Patience. -- Need a word be said to the effect that of all beings nurses should especially be patient? It should never be forgotten that the difference is a great one between the nurse and the person under his or her care, and it should be remembered that in their own experiences they have been cross and irritable even when they were well, that they were easily put out, and so peevish and fretful from the slightest causes. They should then consider how it must be with the person taken suddenly from active life and compelled to lie still in one position, or with one whose whole body is racked with pain. The one, therefore, who loses patience, however sorely tried, and who cannot bear with these trials for a while, should stay away from the sick-room in the capacity of nurse.

Nursing, in a great measure, is a natural gift either in man or woman, just as much as music, painting, and other things are. It is not every one, therefore, who is fit for a nurse, not because they wilfully do wrong, but they are not adapted for it. There are many good-hearted yet thoughtless people who would never make good, handy nurses with all the training in the world.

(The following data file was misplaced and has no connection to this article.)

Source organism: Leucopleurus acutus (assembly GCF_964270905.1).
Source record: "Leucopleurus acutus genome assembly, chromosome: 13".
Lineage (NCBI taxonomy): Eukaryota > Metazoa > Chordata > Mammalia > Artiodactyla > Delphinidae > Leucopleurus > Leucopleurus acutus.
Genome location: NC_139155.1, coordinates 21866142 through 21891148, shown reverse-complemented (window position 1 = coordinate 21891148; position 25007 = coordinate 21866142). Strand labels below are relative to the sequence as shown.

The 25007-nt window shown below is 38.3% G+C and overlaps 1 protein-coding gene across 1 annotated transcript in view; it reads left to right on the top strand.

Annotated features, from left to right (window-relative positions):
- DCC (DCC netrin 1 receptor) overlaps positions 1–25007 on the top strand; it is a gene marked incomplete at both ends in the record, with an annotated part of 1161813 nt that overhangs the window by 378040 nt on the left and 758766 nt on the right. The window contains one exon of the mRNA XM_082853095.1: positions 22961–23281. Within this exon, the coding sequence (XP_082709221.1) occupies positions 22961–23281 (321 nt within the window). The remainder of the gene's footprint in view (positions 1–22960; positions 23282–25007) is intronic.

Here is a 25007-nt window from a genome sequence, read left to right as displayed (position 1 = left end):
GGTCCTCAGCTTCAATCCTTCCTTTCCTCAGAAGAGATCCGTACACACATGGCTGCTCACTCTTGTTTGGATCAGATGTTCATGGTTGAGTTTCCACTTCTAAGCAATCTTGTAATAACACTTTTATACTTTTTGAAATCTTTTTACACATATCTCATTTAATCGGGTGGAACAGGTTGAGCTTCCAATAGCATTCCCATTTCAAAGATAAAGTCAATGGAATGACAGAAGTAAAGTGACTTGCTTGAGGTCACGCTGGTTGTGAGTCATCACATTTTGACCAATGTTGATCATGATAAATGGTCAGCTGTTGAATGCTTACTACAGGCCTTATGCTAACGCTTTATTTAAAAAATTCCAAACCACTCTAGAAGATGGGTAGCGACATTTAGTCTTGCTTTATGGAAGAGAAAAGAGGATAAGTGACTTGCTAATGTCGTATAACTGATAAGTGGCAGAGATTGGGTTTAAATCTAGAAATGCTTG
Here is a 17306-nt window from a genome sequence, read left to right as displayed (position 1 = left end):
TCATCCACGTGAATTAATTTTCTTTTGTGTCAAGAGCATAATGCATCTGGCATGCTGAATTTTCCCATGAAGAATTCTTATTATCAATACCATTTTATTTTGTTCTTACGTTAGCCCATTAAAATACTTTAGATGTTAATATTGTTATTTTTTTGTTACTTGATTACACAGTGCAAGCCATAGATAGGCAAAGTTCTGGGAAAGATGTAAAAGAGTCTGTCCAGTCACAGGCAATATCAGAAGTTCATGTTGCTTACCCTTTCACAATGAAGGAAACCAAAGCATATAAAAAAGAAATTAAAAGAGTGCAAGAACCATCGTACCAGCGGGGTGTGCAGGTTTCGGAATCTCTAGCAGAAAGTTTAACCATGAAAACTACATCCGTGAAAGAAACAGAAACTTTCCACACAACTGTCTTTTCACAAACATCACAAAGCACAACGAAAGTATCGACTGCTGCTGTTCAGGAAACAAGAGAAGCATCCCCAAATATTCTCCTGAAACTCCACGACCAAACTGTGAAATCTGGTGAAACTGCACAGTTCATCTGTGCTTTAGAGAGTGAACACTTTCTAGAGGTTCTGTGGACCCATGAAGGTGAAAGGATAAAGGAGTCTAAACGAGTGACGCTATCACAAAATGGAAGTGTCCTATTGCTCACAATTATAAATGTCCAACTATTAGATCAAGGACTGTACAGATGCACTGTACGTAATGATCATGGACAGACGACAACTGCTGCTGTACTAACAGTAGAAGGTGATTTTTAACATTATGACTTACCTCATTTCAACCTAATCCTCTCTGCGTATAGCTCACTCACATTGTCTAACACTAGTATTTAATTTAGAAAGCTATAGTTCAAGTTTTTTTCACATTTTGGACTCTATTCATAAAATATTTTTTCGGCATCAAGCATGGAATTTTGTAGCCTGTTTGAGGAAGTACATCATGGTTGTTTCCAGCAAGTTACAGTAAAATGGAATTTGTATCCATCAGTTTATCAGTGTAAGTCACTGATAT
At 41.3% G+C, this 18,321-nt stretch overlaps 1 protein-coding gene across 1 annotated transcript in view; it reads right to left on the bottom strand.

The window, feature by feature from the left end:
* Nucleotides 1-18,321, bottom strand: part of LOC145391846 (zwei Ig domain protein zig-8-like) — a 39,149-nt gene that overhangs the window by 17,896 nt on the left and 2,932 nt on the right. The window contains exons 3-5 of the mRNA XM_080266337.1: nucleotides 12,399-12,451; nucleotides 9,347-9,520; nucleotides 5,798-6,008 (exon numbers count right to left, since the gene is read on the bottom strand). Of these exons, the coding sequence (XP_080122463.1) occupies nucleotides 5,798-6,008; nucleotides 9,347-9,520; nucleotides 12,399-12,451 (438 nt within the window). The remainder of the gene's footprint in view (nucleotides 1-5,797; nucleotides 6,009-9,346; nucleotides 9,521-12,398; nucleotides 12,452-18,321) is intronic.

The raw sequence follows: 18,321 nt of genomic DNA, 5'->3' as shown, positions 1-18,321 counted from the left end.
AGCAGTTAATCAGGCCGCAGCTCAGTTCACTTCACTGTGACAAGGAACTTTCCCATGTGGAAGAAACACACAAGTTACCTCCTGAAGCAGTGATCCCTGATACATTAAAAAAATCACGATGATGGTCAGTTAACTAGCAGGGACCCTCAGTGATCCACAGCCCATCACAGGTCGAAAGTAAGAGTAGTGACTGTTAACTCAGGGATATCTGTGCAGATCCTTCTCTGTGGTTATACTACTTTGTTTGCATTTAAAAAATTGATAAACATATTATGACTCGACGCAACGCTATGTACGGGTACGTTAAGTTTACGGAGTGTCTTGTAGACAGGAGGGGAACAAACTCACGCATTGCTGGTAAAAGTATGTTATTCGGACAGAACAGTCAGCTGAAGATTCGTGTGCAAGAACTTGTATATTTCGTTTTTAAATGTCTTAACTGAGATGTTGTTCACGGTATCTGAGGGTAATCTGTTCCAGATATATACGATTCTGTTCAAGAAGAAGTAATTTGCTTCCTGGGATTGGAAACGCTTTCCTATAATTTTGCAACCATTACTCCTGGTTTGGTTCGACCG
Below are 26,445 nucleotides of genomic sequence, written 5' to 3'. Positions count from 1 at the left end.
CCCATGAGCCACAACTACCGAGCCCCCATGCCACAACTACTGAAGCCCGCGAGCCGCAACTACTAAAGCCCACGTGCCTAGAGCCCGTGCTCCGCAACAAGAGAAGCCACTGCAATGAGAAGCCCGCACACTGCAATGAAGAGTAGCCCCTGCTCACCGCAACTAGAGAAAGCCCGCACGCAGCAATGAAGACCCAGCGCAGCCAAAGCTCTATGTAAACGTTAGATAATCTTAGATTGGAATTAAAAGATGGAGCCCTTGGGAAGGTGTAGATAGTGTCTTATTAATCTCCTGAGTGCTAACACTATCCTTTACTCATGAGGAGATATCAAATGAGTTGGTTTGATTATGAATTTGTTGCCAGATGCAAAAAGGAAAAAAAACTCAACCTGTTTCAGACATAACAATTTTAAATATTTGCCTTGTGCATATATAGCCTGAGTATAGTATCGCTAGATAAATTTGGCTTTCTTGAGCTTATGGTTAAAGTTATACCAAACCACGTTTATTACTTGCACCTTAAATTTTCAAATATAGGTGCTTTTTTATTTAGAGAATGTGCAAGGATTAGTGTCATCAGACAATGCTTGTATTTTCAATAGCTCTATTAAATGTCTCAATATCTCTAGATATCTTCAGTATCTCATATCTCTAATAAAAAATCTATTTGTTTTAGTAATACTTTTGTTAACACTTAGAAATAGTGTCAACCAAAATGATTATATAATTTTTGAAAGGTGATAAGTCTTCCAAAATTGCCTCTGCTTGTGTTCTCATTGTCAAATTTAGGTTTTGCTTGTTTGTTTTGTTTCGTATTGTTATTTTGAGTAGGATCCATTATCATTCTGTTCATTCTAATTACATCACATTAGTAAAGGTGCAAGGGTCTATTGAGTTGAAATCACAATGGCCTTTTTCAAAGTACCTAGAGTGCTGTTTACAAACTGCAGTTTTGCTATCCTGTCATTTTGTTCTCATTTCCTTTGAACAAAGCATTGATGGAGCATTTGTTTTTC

The awkward nurse is a queer creature, and she is everlastingly getting into some trouble. If she is going up stairs with her hands full, she is sure to step on the bottom of her dress, and either drops what she is carrying or falls herself. If the fire wants coal, she throws on a whole scuttleful, a good part of which falls upon the fender, and the poor patient is so terrified that he cannot rest for hours. If she has a hole in her dress, or a bit of braid is loose, it will be sure to catch a chair or the fire-irons, bringing them down with a rattle. If of matronly age and wears caps, she will have strings so long that when she stoops over to catch the patient's whisper, the ends will tickle his nose or other parts of his face. At least one of her fingers is sure to be enveloped in a rag tied on with black cotton. If the patient wants a little bread and butter, the knife that has been used for cutting cheese or peeling onions is unerringly used. If she is cooking cabbage or frying bacon in the next room, she always forgets to close the door leading to the patient's room, fills it with a strong smell which sickens him, and then says that it is too bad that the patient cannot eat a morsel of food. If the patient thirsts, she will fill the glass full to the brim, put her hand under his head, bend his neck till his chin touches his breast then puts the glass to his lips, spills a good part of it on his clothes, and thinks he is very awkward to choke over a mouthful of water. If a candle is to be lighted, she sticks it in between the bars of the grate, which soon fills the room with the rank smell of burning tallow, and when she finally succeeds in lighting it, she finds she has a wick several inches long, gained at the expense of the melted tallow; or if it be gas, she takes a short bit of paper, turns the gas full on, makes a sudden blaze like a flash of lightning, forgets the bit of paper in her hand while she is regulating the blaze, burns her fingers, throws the lighted paper on the floor, and puts her foot on it. All this does not escape the patient's notice, and he gets so nervous and frightened that he loses his night's rest. If the patient is so far convalescent as to be able to sit up in bed to take his food, she will, of course, put the tray on his knees, then assist him into the sitting posture, and ten chances to one the things are upset all over the counterpane.